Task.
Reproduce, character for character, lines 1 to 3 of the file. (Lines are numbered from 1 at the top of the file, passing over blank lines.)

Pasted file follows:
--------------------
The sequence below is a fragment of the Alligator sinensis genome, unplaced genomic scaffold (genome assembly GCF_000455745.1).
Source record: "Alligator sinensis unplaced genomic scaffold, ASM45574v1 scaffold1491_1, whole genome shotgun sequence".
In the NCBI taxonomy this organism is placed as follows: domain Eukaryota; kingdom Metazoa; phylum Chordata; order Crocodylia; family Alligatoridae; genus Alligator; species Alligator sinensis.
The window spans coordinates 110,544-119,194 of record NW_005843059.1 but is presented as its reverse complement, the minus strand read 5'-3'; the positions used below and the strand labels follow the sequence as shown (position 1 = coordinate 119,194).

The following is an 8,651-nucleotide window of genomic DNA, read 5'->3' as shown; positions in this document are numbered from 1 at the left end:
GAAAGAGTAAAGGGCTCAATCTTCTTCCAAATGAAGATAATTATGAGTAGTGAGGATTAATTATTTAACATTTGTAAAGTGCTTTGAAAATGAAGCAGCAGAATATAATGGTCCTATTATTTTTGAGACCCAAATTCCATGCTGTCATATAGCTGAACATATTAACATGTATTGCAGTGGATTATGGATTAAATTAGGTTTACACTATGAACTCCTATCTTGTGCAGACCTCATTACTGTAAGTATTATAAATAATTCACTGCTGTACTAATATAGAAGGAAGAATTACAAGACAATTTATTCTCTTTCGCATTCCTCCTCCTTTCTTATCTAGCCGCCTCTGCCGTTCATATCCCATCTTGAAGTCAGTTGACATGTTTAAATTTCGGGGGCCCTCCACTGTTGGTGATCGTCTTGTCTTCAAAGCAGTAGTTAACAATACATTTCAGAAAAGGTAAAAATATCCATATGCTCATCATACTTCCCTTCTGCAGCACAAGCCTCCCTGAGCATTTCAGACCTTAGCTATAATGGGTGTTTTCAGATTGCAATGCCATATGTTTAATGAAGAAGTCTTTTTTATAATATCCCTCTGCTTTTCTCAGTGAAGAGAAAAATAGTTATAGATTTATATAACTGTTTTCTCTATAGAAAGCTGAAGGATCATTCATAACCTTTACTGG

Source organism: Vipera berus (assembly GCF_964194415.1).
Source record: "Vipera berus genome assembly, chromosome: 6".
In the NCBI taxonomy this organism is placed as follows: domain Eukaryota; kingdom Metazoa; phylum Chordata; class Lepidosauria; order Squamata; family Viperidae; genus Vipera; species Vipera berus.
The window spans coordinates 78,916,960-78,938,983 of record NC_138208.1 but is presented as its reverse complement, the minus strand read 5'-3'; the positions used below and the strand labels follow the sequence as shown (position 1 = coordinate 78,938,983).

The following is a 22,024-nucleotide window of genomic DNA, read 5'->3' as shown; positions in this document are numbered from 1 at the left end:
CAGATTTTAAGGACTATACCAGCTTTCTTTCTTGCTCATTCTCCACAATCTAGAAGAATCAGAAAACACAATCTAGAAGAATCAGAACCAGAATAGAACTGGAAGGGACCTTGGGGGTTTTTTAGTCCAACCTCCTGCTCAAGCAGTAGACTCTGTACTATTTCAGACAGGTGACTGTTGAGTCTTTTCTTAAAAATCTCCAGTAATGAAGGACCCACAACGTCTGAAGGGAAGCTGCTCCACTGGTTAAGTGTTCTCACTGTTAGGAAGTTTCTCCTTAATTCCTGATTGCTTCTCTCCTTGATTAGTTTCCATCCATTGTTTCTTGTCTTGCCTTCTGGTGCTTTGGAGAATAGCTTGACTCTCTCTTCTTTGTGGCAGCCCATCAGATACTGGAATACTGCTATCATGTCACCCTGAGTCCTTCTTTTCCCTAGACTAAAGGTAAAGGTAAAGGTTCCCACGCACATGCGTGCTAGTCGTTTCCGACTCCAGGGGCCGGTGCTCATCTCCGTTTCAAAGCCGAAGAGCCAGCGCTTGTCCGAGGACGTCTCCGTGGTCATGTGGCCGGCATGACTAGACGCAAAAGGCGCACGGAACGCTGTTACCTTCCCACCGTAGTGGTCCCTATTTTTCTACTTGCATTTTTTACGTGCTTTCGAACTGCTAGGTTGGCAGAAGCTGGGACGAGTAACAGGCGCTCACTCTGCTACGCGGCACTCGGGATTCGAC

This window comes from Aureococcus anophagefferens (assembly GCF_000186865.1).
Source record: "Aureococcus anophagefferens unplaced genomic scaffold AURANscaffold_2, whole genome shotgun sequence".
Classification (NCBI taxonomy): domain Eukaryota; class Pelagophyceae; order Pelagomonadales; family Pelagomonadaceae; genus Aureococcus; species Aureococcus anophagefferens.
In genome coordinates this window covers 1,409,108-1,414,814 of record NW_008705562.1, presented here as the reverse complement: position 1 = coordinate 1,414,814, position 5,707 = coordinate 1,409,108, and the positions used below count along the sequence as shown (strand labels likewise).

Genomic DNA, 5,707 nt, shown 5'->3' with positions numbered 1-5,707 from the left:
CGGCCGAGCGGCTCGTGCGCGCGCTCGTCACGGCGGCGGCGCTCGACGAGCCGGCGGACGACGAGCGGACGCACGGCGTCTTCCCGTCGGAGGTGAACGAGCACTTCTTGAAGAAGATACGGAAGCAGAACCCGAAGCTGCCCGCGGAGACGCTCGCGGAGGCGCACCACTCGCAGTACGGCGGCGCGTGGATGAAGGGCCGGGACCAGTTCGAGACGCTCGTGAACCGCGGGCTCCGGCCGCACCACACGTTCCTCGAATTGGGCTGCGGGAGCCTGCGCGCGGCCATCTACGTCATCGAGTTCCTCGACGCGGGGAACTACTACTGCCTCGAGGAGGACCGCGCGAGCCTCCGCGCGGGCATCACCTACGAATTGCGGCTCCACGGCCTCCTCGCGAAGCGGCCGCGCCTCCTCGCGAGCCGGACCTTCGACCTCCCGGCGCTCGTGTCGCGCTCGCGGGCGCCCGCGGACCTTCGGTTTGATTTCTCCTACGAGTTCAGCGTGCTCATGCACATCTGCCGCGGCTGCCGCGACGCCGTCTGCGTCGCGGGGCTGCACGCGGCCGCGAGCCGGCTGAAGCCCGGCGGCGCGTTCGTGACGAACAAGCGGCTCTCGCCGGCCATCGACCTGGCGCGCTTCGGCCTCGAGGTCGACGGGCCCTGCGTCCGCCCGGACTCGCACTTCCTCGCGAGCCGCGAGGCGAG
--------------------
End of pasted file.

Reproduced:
The sequence below is a fragment of the Alligator sinensis genome, unplaced genomic scaffold (genome assembly GCF_000455745.1).
Source record: "Alligator sinensis unplaced genomic scaffold, ASM45574v1 scaffold1491_1, whole genome shotgun sequence".
In the NCBI taxonomy this organism is placed as follows: domain Eukaryota; kingdom Metazoa; phylum Chordata; order Crocodylia; family Alligatoridae; genus Alligator; species Alligator sinensis.